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Environmental exposures and development

Mattison, Donald R

Current Opinion in Pediatrics: April 2010 - Volume 22 - Issue 2 - p 208–218
doi: 10.1097/MOP.0b013e32833779bf
Therapeutics and toxicology: Edited by Robert O. Wright

Purpose of review Summarize recent studies exploring the relationship between paternal and maternal environmental exposures to chemicals before, at the time of and after conception to adverse developmental outcomes including preterm birth, death, structural and functional abnormalities and growth restriction.

Recent findings Recent studies have demonstrated that human pregnancy and development are vulnerable to environmental exposures of the father and mother to chemical, biological and physical agents. Exposures associated with adverse developmental outcomes include air and water pollution, chemicals in foods, occupational exposures, agricultural chemicals, metals, persistent and volatile organics. Developmental endpoints which are linked with these exposures include growth restriction, functional abnormalities, structural abnormalities, preterm delivery and death. Despite this general understanding we still have incomplete knowledge concerning most exposures and the biological interactions responsible for impaired development and preterm delivery.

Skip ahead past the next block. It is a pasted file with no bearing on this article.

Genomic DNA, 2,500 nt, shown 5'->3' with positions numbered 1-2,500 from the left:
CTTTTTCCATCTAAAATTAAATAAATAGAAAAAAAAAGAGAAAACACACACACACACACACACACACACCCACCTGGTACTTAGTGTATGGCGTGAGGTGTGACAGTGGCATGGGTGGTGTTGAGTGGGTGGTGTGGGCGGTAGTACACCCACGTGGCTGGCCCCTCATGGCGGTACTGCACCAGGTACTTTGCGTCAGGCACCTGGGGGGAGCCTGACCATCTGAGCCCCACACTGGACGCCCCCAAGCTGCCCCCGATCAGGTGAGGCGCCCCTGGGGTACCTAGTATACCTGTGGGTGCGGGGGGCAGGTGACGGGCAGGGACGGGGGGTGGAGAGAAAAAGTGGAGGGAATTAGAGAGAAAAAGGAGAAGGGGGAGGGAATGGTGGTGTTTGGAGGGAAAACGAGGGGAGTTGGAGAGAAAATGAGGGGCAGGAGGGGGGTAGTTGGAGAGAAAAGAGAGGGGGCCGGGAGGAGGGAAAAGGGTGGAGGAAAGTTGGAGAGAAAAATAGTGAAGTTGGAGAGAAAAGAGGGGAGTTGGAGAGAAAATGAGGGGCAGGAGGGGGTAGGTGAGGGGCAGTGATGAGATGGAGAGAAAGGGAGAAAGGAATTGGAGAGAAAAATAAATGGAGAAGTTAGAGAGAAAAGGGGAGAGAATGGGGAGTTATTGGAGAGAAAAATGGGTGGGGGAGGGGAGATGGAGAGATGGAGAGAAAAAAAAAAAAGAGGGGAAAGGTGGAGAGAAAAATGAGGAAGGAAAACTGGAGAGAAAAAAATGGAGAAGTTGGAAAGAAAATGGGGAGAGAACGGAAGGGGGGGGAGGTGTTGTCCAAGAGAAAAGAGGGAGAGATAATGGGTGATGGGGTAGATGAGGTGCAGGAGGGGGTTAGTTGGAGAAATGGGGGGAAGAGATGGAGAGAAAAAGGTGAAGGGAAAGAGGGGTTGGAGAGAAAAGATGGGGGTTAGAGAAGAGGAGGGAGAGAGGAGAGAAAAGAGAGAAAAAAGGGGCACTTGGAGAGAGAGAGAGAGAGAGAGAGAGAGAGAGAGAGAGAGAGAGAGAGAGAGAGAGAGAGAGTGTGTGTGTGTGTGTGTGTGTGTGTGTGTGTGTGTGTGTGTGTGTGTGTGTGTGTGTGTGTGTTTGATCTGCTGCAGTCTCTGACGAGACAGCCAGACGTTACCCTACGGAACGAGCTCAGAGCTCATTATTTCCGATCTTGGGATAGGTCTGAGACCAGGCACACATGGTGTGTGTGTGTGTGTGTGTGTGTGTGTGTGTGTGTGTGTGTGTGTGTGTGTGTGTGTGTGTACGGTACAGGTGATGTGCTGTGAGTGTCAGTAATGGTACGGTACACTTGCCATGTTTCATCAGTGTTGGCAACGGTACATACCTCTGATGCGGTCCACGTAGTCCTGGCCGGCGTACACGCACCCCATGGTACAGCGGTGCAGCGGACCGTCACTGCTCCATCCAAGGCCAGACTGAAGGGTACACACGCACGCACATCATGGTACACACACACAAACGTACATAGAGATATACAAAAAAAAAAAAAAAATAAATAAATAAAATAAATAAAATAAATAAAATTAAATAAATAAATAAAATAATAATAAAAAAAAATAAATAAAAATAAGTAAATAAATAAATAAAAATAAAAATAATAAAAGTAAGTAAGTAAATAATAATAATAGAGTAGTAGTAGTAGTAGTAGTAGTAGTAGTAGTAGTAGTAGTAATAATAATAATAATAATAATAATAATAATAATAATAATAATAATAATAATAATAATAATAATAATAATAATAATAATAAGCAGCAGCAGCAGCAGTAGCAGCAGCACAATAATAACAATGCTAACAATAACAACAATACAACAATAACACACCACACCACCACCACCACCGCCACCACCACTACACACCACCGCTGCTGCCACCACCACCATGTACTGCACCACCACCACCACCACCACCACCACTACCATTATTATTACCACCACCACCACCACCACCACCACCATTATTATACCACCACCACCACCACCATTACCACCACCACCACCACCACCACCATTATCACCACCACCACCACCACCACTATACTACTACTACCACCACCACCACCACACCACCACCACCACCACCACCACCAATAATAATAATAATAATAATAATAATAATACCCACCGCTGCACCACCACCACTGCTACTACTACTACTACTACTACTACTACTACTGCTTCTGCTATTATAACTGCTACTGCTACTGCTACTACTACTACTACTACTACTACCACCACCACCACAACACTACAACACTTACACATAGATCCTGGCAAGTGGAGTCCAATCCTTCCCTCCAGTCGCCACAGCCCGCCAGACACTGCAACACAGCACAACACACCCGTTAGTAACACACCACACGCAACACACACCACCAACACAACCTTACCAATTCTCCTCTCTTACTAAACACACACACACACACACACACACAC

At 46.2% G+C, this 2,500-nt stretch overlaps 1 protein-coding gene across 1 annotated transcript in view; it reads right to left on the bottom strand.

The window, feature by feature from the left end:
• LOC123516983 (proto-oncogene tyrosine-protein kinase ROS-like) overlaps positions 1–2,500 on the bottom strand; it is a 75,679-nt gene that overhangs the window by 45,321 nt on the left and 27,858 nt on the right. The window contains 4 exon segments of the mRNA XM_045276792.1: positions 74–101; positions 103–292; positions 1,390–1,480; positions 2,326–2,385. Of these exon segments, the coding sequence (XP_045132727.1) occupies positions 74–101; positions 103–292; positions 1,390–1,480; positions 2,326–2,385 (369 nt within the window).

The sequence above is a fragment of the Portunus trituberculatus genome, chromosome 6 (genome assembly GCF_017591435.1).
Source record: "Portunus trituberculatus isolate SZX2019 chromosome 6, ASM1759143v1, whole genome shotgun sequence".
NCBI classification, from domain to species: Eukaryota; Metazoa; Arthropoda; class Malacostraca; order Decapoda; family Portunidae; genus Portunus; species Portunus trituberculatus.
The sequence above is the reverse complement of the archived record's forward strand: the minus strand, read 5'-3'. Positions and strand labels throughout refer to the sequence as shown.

Summary Whereas single genes and individual chemical exposures are responsible for some instances of adverse pregnancy outcome or developmental disease, gene–environment interactions are responsible for the majority. These gene–environment interactions may occur in the father, mother, placenta or fetus, suggesting that critical attention be given to maternal and paternal exposures and gene expression as they relate to the mode of action of the putative developmental toxicant both prior to and during pregnancy.

Eunice Kennedy Shriver National Institute of Child Health and Human Development, National Institutes of Health, Bethesda, Maryland, USA

Correspondence to Donald R. Mattison, Eunice Kennedy Shriver National Institute of Child Health and Human Development, NIH, Building 31, Room 1B44, Bethesda, MD 20892, USA Tel: +1 301 451 3823; e-mail:

The paper was prepared by an employee of the US Government making this a ‘work of the US Government’ and therefore copyright is nontransferrable.

Disclaimer: The opinions stated in this chapter are those of the author and do not necessarily represent the views of the Department of Health and Human Services, the National Institutes of Health or the Eunice Kennedy Shriver National Institute of Child Health and Human Development.

© 2010 Lippincott Williams & Wilkins, Inc.